College and University Campuses in Greater Minnesota as Traffic Generators


Barbara VanDrasek, John Adams

June 2009

Report no. CTS 09-17

This report evaluates the significance of selected Minnesota college and university campuses located in regional centers outside the Minneapolis-St. Paul metropolitan commuter field with respect to the highway traffic that they generate. It examines campuses as places that generate motor vehicle traffic each day, and analyzes the absolute and relative significance of campuses in Greater Minnesota as traffic generators within the counties and wider commuting field in which they are situated.

Expanding upon findings from two previous studies that investigated land development trends and increasing highway traffic for a sample of Minnesota's 49 regional centers and their adjacent commuting fields, the report examines the volume of personnel moving to and from campuses each day, estimates traffic generation rates for different types of schools and their varying impact on traffic generation using trip generation factors supplied by the Institute of Transportation Engineers. It provides 27 campus-based cases, and discusses societal trends likely to affect schools as traffic generators, and concludes with speculations on the implications of these trends for transportation planning in Greater Minnesota.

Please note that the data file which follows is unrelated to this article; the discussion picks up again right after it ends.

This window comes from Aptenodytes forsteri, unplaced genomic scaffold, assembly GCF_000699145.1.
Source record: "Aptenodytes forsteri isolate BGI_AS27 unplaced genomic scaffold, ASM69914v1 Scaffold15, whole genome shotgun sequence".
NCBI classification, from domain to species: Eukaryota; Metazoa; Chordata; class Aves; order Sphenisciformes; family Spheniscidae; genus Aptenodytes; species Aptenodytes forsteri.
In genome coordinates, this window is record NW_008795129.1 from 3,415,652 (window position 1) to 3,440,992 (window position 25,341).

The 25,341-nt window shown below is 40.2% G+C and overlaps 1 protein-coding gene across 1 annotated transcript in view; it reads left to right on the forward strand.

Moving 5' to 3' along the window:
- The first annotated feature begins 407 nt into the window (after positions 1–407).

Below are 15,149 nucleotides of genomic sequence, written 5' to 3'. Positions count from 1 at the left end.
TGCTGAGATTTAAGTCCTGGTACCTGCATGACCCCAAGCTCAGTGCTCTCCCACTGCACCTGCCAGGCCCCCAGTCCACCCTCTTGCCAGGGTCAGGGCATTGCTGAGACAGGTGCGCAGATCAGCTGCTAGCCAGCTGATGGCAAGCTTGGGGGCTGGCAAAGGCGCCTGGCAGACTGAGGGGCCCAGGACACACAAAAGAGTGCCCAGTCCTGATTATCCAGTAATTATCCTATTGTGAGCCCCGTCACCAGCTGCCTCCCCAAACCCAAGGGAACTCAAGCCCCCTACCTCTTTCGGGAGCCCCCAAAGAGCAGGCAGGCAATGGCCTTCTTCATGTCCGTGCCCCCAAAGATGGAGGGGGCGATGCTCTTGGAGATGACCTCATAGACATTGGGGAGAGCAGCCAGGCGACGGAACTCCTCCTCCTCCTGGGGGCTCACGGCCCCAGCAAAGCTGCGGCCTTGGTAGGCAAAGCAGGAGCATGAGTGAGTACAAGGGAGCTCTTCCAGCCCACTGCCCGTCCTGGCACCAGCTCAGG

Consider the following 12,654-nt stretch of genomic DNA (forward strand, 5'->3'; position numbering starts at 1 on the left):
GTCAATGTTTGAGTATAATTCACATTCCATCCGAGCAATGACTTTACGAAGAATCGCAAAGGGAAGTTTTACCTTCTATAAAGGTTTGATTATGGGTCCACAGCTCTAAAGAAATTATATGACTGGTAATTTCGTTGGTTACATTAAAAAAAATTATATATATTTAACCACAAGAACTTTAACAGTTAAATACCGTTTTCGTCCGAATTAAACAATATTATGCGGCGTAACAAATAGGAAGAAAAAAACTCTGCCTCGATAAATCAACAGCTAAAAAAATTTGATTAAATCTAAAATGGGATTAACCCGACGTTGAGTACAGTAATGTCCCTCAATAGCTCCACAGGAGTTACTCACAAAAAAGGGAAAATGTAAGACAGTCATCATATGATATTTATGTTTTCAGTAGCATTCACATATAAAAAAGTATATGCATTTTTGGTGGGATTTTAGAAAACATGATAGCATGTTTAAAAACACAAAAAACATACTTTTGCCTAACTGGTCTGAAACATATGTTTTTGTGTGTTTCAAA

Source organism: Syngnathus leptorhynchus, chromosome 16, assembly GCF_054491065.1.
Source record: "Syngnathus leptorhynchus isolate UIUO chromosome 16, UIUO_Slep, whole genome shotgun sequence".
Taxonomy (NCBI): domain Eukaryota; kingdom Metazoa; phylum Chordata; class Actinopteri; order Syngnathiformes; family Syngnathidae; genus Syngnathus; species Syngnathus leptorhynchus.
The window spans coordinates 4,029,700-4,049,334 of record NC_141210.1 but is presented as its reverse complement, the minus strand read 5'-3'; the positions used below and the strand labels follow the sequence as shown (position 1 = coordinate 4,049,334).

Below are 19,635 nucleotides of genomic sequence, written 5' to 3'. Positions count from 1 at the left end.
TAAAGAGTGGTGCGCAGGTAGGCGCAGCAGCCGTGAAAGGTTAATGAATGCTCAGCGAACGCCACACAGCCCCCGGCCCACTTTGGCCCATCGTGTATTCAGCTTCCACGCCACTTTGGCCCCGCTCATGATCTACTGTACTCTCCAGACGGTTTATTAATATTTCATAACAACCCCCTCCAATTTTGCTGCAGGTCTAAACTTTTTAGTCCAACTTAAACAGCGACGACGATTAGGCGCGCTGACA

The geographical scale of analysis matters in assessing the relative impact of a school or campus as a traffic generator. If the impact if extremely local, it is likely to be a city responsibility. If the scale of analysis is the county, both city streets and county roads experience traffic impacts. At the scale of the entire commuting field, state highways may be affected. In this analysis, counties were used as the most appropriate spatial unit of analysis.

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